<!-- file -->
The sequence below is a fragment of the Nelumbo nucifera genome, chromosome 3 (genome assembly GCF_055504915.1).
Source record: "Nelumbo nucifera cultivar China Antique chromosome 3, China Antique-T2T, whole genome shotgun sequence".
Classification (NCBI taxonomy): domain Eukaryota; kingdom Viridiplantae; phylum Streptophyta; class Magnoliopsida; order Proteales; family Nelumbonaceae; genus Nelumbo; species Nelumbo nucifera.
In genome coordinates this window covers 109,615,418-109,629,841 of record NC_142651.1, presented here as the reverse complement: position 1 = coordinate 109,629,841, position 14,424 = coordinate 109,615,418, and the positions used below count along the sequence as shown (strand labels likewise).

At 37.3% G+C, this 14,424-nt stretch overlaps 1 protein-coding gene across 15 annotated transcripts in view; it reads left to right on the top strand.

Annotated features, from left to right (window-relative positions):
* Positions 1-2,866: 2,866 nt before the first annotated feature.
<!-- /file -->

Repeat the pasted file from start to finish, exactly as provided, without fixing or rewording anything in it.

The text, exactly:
The sequence below is a fragment of the Nelumbo nucifera genome, chromosome 3 (genome assembly GCF_055504915.1).
Source record: "Nelumbo nucifera cultivar China Antique chromosome 3, China Antique-T2T, whole genome shotgun sequence".
Classification (NCBI taxonomy): domain Eukaryota; kingdom Viridiplantae; phylum Streptophyta; class Magnoliopsida; order Proteales; family Nelumbonaceae; genus Nelumbo; species Nelumbo nucifera.
In genome coordinates this window covers 109,615,418-109,629,841 of record NC_142651.1, presented here as the reverse complement: position 1 = coordinate 109,629,841, position 14,424 = coordinate 109,615,418, and the positions used below count along the sequence as shown (strand labels likewise).

At 37.3% G+C, this 14,424-nt stretch overlaps 1 protein-coding gene across 15 annotated transcripts in view; it reads left to right on the top strand.

Annotated features, from left to right (window-relative positions):
* Positions 1-2,866: 2,866 nt before the first annotated feature.